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ADI 2001 New Zealand - Presentation by Christine Bryden - Slides 9 to 12

Slide 9

We need any resources you can give us at that critical turning point of diagnosis, to help us retain cogntive skills to work through our issues, as a springboard to greater spiritual and emotional strength.

The most important thing to do at the moment of diagnosis is to give us anti-dementia drugs to slow further decline. Do not delay!

Remember, treatment delayed is treatment denied.

These drugs - cholinesterase inhibitors - act to inhibit the breakdown of a chemical messenger in our brain so helping what remains to work better. They seem to keep us where we are, not recapture what we have lost, so it is important to start them as early as possible. Not only do they help our cognitive function, they also help with our behaviour and general function.

Complementary medicines are also important. Indeed in double blind placebo controlled studies the efficacy of Ginkgo biloba is comparable to cholinesterase inhibitors. Such controlled studies have also shown Vitamin E or selegiline delay decline.

I have been taking an anti-dementia drug since 1995, and Vitamin E and Gingko since 1997. They work for me.

Slide 9

Slide 10

Without the drugs it’s like thinking in fog and walking through treacle. The tablets give our life back and give us the key to a new future.

We can think more clearly, feel less tired, and be more in control of our lives and our behaviour.

But we still ebb and flow like a parallel universe of untreated and treated dementia. We have our good days and our bad days. As my friend Morris has said, there are “windows of clarity” which we must take advantage of.

Unpredictably we can feel exhausted, confused, muddle-headed. Life seems too difficult and we retreat. We may even experience what you call a catastrophic reaction when life becomes too much to deal with. But remember, dementia is an abnormal situation, and as Viktor Frankl has said “An abnormal reaction to an abnormal situation is normal behaviour.”

But without anti-dementia drugs or complementary medicines, this abnormal behavior is how it would be all the time.

Slide 10

Slide 11

After diagnosis and drugs comes determination. We who have experienced the trauma of a diagnosis of dementia, and are relatively stable on drugs, now must try to move from being a victim to becoming a survivor.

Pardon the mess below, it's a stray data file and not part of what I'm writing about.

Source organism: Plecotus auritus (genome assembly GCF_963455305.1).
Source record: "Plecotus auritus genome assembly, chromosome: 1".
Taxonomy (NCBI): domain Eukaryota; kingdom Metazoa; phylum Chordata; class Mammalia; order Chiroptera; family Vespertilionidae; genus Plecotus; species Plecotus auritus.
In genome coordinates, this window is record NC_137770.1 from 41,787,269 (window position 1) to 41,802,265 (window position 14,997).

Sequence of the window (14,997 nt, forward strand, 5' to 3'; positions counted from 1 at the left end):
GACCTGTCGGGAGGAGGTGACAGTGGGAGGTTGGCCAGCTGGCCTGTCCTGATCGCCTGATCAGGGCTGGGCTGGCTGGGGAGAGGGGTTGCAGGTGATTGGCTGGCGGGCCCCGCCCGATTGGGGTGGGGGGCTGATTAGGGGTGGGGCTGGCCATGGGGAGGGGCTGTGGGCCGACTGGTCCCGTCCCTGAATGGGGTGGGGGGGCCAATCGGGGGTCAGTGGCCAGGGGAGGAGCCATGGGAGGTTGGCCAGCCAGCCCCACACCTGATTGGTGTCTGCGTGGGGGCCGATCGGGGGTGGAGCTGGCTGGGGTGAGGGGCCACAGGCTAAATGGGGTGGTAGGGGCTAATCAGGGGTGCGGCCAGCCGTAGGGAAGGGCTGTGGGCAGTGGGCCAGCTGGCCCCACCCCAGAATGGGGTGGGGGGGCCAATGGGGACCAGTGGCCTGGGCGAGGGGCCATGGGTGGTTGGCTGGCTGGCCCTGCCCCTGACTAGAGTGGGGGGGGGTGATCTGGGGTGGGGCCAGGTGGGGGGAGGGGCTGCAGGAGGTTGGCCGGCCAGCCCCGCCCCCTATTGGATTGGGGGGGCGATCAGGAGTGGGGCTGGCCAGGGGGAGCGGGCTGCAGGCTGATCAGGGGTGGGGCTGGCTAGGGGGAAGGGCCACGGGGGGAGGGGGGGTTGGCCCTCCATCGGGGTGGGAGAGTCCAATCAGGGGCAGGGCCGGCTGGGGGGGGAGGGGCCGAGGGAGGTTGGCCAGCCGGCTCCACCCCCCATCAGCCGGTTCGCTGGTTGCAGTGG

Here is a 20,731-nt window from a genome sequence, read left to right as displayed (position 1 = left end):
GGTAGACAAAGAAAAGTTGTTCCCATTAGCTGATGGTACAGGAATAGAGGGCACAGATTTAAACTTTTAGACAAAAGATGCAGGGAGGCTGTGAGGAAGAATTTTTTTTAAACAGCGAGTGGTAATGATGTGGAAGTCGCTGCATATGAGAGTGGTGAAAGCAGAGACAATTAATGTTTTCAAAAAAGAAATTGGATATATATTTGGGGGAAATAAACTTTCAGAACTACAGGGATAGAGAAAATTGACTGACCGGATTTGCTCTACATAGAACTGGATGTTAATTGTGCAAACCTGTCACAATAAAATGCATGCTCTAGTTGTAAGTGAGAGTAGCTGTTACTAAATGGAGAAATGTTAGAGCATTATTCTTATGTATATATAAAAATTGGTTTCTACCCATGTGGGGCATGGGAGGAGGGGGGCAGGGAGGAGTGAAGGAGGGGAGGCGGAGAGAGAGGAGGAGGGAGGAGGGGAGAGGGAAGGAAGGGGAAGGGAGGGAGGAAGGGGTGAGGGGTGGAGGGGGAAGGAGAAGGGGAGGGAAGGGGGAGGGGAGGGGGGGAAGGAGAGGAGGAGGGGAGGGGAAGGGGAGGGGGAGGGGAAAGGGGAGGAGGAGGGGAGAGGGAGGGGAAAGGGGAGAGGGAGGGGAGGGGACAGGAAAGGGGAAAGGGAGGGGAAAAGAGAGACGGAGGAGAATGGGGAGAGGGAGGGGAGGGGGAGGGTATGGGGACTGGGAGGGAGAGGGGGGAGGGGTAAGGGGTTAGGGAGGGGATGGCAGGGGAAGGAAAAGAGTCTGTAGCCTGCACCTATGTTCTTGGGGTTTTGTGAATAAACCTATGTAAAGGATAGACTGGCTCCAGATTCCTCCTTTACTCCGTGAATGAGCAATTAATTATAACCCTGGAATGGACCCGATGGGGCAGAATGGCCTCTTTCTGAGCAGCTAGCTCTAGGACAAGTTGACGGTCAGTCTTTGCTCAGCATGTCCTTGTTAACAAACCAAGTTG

The challenge is to draw on our psychic resources to step across that yawning chasm of fear that opened up at that moment of diagnosis. How can we live in a world of hope, alternatives, growth and possibility, when dementia threatens our sense of self?

We need to create a new image of who we are and who we are becoming. How we do this depends very much on our personality, our life story, our health, our spirituality, and our social environment. We can choose the attitude we have, and, like Frankl, look for meaning in our lives through the attitude we take toward unavoidable suffering.

We need to make sure we do not retreat into helplessness and let you take over our functioning, nor try to act as normal and become stressed at how difficult this is.

Slide 11

Slide 12

Like Itzhak Perlman, the violinist who needs crutches to get on stage, we PWiDs have a vital task on our journey with dementia. “It is the artist’s task to find out how much music you can still make with what you have left.” Like him we must often struggle to cope, to create, to dazzle, despite our limitations.

We can discover new talents, focusing on relationships, emotions, spirituality, rather than on cognition. By assigning cognition a secondary place, being content with our new life in the slow lane, we can enhance these other aspects of our personality.

Many of us have learned how to communicate over the Net, finding great joy in encouraging each other, and deep support in sharing with others. We have made new friends in our support groups, and have become much more attuned to our emotions than ever before.

Many of us can identify with Basil Hume, when he was diagnosed with cancer: “I have received two wonderful graces. First the time to prepare for a new future. Secondly, I find myself - uncharacteristically - at peace.”

Slide 12

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